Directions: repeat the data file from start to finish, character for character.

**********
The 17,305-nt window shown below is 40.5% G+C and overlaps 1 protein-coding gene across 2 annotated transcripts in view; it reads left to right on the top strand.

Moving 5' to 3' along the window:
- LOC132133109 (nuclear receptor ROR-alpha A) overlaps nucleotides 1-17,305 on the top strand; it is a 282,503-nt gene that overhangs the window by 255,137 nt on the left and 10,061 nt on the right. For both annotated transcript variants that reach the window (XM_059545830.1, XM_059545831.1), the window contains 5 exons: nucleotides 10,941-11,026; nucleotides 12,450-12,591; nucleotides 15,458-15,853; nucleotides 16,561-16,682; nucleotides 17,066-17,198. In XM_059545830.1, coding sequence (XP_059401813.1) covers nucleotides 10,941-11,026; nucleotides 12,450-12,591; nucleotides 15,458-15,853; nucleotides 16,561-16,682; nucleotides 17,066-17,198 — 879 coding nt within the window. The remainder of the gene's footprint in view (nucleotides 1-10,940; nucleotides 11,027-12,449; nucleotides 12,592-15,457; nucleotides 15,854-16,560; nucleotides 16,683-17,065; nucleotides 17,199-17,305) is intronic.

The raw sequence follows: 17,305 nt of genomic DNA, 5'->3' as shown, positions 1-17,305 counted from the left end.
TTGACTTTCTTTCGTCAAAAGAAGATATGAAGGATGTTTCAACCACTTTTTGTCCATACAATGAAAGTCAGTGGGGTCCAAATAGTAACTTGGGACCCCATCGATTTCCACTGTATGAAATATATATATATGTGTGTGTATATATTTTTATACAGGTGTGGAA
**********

The 17,305-nt window shown below is 40.5% G+C and overlaps 1 protein-coding gene across 2 annotated transcripts in view; it reads left to right on the top strand.

Moving 5' to 3' along the window:
- LOC132133109 (nuclear receptor ROR-alpha A) overlaps nucleotides 1-17,305 on the top strand; it is a 282,503-nt gene that overhangs the window by 255,137 nt on the left and 10,061 nt on the right. For both annotated transcript variants that reach the window (XM_059545830.1, XM_059545831.1), the window contains 5 exons: nucleotides 10,941-11,026; nucleotides 12,450-12,591; nucleotides 15,458-15,853; nucleotides 16,561-16,682; nucleotides 17,066-17,198. In XM_059545830.1, coding sequence (XP_059401813.1) covers nucleotides 10,941-11,026; nucleotides 12,450-12,591; nucleotides 15,458-15,853; nucleotides 16,561-16,682; nucleotides 17,066-17,198 — 879 coding nt within the window. The remainder of the gene's footprint in view (nucleotides 1-10,940; nucleotides 11,027-12,449; nucleotides 12,592-15,457; nucleotides 15,854-16,560; nucleotides 16,683-17,065; nucleotides 17,199-17,305) is intronic.

The raw sequence follows: 17,305 nt of genomic DNA, 5'->3' as shown, positions 1-17,305 counted from the left end.
TTGACTTTCTTTCGTCAAAAGAAGATATGAAGGATGTTTCAACCACTTTTTGTCCATACAATGAAAGTCAGTGGGGTCCAAATAGTAACTTGGGACCCCATCGATTTCCACTGTATGAAATATATATATATGTGTGTGTATATATTTTTATACAGGTGTGGAA